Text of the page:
||1 Adar I, Shabbat Rosh Chodesh
||Chumash: Mishpatim, Shevi'i with Rashi.
|Tanya: Ch. 26. Truly this
(p. 111)...as mentioned above. (p. 115).
(Here there appears an interpretation of an abbreviation in Torah Or, relevant only in Hebrew. Translator).
It is written: "Man goes out to his work and to his labor (avoda) until evening." Every soul in its descent into this material world has general and personal tasks. This, then, is the meaning of the verse:
Man goes out to his work - the soul "goes out" from its position in the trove of souls, in the highest heavens, and descends from plane to plane until it comes to be invested in a body and in the natural and animal souls. The purpose of this descent is "man to his work" - to his general task of achieving dominance of "form over matter" (meaning, the spiritual over the material), to illuminate the world with the light of Torah and the candle of Mitzva.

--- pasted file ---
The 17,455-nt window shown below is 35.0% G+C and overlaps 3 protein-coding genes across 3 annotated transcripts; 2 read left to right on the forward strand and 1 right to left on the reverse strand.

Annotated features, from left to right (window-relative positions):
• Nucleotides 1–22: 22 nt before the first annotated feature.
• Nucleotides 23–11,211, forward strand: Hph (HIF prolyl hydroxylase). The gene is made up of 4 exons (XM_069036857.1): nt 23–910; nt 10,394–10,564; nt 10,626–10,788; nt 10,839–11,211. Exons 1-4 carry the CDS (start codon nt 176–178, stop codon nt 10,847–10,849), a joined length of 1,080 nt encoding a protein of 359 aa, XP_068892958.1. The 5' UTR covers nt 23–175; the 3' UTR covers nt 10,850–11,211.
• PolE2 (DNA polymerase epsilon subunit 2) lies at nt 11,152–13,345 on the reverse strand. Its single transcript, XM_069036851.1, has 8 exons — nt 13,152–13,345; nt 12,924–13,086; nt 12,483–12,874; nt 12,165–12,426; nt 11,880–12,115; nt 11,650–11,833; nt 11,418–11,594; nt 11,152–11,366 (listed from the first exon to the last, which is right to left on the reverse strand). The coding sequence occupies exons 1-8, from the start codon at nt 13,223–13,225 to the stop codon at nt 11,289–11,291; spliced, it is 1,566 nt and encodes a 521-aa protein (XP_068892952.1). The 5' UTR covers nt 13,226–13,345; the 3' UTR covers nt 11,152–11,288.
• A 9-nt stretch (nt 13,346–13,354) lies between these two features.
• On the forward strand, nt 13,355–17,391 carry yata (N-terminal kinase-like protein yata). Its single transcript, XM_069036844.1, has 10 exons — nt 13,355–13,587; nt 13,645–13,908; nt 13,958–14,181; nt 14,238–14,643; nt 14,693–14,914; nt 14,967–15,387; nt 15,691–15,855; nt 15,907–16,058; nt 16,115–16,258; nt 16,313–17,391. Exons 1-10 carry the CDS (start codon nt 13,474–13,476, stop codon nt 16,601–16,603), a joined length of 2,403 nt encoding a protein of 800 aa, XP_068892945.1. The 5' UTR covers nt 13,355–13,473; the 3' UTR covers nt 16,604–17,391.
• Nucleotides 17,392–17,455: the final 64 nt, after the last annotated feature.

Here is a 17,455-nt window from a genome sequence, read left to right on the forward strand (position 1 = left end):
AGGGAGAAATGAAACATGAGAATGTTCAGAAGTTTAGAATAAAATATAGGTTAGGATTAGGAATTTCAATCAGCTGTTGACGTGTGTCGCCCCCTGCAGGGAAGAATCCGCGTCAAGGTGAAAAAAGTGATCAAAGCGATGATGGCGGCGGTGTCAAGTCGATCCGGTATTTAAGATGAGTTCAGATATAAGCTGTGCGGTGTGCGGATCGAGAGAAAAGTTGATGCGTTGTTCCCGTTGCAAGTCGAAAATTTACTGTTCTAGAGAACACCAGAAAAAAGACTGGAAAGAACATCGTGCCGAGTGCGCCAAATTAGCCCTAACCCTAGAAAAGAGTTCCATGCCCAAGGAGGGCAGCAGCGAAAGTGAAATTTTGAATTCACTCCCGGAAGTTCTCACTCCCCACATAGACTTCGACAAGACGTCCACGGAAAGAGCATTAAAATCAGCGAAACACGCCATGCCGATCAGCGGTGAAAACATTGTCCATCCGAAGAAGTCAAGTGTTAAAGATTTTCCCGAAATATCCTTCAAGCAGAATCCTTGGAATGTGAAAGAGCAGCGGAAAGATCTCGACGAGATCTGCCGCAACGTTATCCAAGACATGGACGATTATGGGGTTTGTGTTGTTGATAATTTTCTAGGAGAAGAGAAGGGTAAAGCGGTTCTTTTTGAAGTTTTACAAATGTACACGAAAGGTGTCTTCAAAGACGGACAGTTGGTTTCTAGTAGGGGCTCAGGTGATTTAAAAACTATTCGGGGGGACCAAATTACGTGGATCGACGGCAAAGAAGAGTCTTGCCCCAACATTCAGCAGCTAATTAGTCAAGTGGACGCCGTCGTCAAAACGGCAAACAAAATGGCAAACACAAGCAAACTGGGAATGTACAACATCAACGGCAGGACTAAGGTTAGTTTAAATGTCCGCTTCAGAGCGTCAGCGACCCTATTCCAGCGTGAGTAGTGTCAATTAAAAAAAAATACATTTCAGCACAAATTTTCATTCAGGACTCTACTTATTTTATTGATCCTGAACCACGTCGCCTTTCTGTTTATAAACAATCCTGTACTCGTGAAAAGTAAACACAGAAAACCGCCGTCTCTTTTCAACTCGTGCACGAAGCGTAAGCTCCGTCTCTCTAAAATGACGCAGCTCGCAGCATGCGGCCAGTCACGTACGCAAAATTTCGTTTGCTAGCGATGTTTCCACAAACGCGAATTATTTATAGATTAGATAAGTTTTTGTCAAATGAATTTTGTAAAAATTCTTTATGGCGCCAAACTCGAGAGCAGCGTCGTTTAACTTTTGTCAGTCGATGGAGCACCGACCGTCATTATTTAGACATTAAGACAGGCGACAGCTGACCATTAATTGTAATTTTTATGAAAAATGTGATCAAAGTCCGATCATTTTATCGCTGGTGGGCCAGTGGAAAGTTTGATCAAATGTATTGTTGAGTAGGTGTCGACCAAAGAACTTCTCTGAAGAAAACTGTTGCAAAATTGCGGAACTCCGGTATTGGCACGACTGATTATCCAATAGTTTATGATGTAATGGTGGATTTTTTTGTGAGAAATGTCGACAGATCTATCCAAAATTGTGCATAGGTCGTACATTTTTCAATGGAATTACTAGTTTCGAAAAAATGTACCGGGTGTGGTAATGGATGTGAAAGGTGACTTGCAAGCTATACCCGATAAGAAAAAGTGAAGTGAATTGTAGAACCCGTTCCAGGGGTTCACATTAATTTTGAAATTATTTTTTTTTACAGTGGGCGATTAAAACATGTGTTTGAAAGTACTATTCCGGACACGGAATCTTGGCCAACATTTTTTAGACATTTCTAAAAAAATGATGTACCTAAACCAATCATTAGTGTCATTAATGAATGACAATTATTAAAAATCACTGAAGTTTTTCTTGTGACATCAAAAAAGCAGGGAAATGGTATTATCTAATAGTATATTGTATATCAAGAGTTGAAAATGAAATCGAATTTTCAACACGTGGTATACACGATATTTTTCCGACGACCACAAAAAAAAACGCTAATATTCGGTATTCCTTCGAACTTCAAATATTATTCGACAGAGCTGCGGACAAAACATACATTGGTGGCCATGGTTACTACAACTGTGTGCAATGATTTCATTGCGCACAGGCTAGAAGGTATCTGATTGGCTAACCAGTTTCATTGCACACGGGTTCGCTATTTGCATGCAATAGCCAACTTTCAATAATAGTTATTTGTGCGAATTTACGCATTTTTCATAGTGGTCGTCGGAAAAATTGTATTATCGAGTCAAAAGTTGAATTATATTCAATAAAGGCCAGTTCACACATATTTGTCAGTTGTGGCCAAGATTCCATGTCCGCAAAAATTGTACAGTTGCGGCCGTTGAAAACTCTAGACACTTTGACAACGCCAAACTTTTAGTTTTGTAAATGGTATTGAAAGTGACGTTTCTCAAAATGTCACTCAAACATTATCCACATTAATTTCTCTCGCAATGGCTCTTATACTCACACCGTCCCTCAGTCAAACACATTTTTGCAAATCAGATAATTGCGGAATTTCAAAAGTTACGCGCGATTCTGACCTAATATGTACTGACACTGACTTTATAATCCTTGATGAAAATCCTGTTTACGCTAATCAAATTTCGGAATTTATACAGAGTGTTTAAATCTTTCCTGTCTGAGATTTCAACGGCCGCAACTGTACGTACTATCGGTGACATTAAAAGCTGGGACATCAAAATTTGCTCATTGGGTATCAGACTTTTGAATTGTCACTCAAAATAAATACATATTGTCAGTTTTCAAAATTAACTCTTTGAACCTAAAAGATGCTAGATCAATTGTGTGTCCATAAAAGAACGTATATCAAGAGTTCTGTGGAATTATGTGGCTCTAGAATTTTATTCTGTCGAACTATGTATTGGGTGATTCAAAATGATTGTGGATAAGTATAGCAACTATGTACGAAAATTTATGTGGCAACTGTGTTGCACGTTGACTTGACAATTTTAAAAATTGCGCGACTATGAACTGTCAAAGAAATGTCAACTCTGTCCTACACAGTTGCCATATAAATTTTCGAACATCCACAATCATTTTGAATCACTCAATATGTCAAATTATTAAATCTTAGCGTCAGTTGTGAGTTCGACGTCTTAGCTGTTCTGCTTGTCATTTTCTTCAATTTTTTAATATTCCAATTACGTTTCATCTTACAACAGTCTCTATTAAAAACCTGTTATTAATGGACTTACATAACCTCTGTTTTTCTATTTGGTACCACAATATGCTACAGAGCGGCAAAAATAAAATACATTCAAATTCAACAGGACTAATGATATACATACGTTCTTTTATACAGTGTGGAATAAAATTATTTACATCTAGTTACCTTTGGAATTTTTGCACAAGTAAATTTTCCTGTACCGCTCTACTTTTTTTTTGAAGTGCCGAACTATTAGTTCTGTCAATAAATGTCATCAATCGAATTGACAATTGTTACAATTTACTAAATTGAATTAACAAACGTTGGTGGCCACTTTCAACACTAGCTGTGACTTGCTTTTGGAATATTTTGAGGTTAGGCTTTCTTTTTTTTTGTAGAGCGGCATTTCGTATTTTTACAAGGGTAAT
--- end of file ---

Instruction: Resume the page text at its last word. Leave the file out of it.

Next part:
...to his labor refers to each individual's particular mission, for every soul has its unique Avoda in intellect and emotions according to its nature and character.
...until evening - while there is still time to accomplish, as it is written, "Today, to perform them (the mitzvot)."
On a more profound level the verse may be explained as follows: The verse refers to the ascent of the soul in general, achieved by its prior descent (Man goes out) into the material world:
When the soul ascends from its being enclothed in the body in this material world, then...
...to his work - the soul's occupation in the World To Come is commensurate with its occupation in the material world. If he had studied Torah regularly, there too (in the World To Come) the soul is ushered into the "Tents of Torah";
...to his labor - if he performed his avoda properly then his ascent goes on...
...until erev ("evening") - higher and higher until he attains the ultimate delight and areivut ("sweetness") of the Essence of the En Sof, may He be blessed.